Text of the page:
He said the fighter community will not necessarily stay off-limits to enlisted personnel forever. "If it works, and then there is a requirement to change the way we are doing personnel business, we can put them in any community," he said.

Dr. Rumsfeld
Defense Secretary Donald H. Rumsfeld did not send a letter to The Washington Post, as did the Joint Chiefs of Staff, protesting a Tom Toles cartoon. But Mr. Rumsfeld's staff thinks he had a right to. The cartoon depicted Mr. Rumsfeld as an uncaring physician standing over an armless and legless Army soldier. Political cartoons, by design, are not fair. But Mr. Rumsfeld's staff considers the liberal cartoonist's latest attack as particularly unfair. Some used words such as "heinous" and "over the top."

They talked of Mr. Rumsfeld's frequent trips to Walter Reed Army Medical Center to visit the wounded and their families, and his practice of holding town hall meetings with the troops and then schmoozing with them afterward. "He's like a rock star with those guys," a defense official said. "He will stand and talk and sign pictures for an hour among 5,000 guys."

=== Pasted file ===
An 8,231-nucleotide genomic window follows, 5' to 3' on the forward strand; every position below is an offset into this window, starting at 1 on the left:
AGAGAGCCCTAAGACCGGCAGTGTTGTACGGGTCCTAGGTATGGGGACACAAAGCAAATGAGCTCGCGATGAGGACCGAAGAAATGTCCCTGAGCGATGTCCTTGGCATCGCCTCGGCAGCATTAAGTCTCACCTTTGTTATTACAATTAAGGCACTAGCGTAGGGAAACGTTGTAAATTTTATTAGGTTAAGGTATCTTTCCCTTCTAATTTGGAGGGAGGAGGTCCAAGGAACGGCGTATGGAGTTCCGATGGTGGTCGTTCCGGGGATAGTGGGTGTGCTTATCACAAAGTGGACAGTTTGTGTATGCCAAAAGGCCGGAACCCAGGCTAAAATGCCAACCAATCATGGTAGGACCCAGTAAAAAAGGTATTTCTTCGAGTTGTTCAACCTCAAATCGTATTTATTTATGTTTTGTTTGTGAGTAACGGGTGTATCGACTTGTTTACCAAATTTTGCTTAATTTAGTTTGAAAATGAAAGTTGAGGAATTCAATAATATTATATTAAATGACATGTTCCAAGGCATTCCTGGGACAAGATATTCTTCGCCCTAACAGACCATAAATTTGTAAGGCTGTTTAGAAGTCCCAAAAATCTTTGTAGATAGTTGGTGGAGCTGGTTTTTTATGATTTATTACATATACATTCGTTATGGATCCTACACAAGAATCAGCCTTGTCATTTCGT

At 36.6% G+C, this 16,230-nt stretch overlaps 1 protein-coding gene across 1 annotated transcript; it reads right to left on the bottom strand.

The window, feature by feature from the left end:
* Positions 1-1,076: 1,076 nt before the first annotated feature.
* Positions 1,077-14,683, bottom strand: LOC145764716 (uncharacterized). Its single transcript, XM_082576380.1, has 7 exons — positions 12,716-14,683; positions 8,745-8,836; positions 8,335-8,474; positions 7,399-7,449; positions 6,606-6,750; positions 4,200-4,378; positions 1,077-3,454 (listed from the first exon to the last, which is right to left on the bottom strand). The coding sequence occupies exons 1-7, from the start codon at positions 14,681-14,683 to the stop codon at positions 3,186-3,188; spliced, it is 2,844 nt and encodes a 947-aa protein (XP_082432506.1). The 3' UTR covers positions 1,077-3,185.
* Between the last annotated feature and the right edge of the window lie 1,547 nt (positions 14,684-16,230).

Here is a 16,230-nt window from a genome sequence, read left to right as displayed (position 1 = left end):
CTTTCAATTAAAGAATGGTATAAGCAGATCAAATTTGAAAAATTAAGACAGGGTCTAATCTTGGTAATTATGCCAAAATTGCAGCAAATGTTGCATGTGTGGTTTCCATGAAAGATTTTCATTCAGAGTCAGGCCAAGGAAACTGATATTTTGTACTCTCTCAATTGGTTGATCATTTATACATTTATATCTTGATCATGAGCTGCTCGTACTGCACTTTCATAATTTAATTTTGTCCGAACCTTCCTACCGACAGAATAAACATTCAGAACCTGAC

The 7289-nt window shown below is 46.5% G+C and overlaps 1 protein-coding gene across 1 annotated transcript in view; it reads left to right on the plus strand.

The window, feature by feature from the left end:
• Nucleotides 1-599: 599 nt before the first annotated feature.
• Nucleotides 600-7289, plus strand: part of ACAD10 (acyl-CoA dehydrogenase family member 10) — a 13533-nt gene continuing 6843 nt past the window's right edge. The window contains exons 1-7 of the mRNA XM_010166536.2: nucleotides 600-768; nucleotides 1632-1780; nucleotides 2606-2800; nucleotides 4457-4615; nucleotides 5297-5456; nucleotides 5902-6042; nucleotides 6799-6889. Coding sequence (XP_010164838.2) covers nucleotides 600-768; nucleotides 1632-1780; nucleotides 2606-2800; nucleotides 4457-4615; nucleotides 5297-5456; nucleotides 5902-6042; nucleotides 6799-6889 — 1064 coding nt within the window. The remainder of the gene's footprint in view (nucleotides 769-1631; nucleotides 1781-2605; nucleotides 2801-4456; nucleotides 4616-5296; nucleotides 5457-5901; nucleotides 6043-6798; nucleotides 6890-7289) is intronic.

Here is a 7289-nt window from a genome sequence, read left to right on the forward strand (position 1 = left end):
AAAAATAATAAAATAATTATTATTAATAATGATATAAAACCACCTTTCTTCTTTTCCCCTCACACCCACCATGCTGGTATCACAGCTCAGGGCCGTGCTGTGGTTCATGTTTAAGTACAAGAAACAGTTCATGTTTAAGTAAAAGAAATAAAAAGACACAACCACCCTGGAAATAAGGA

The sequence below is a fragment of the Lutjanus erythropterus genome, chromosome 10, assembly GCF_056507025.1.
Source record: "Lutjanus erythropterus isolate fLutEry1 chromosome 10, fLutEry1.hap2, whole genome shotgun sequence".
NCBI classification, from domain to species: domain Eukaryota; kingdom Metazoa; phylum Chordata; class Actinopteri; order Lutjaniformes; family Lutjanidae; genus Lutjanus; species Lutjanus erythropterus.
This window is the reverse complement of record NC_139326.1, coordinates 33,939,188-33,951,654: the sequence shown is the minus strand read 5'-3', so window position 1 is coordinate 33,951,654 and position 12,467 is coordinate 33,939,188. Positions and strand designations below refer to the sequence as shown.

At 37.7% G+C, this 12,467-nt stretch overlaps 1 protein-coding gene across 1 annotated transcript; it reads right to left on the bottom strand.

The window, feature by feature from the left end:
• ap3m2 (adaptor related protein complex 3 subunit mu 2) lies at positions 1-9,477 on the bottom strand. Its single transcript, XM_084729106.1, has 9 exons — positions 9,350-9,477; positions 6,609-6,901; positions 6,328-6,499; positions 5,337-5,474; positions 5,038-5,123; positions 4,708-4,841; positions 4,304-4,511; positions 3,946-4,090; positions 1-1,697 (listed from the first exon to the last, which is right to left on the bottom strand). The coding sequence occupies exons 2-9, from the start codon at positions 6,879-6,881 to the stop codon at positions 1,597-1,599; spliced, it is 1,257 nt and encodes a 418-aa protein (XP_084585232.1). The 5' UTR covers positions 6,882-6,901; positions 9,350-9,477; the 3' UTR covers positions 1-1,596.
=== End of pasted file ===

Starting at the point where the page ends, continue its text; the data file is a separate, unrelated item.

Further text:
Displeasure within the Bush administration with The Post is not new. Most recently, the White House staff was unhappy with a headline over a picture of first daughter Barbara Bush that described her as "trampy."

Staff change
Larry Di Rita, a close adviser to Defense Secretary Donald H. Rumsfeld, has relinquished his public affairs duties and has a new post: counselor to the Defense Department.

His old job is being assumed by Dorrance Smith, the new assistant secretary of defense for public affairs. Mr. Smith's confirmation had been blocked by Sen. Carl Levin, Michigan Democrat, over a column Mr. Smith penned that was critical of the television networks. President Bush then made a recess appointment.

Mr. Smith will not necessarily become the voice and face of the Pentagon. He likely will do strategic communications and leave briefings to press aide Eric Ruff.

Then again, the most prominent figure at the Pentagon press room lectern is Mr. Rumsfeld himself.

  • Bill Gertz and Rowan Scarborough are Pentagon reporters. Gertz can be reached at 202/636-3274 or by e-mail at Scarborough can be reached at 202/636-3208 or by e-mail at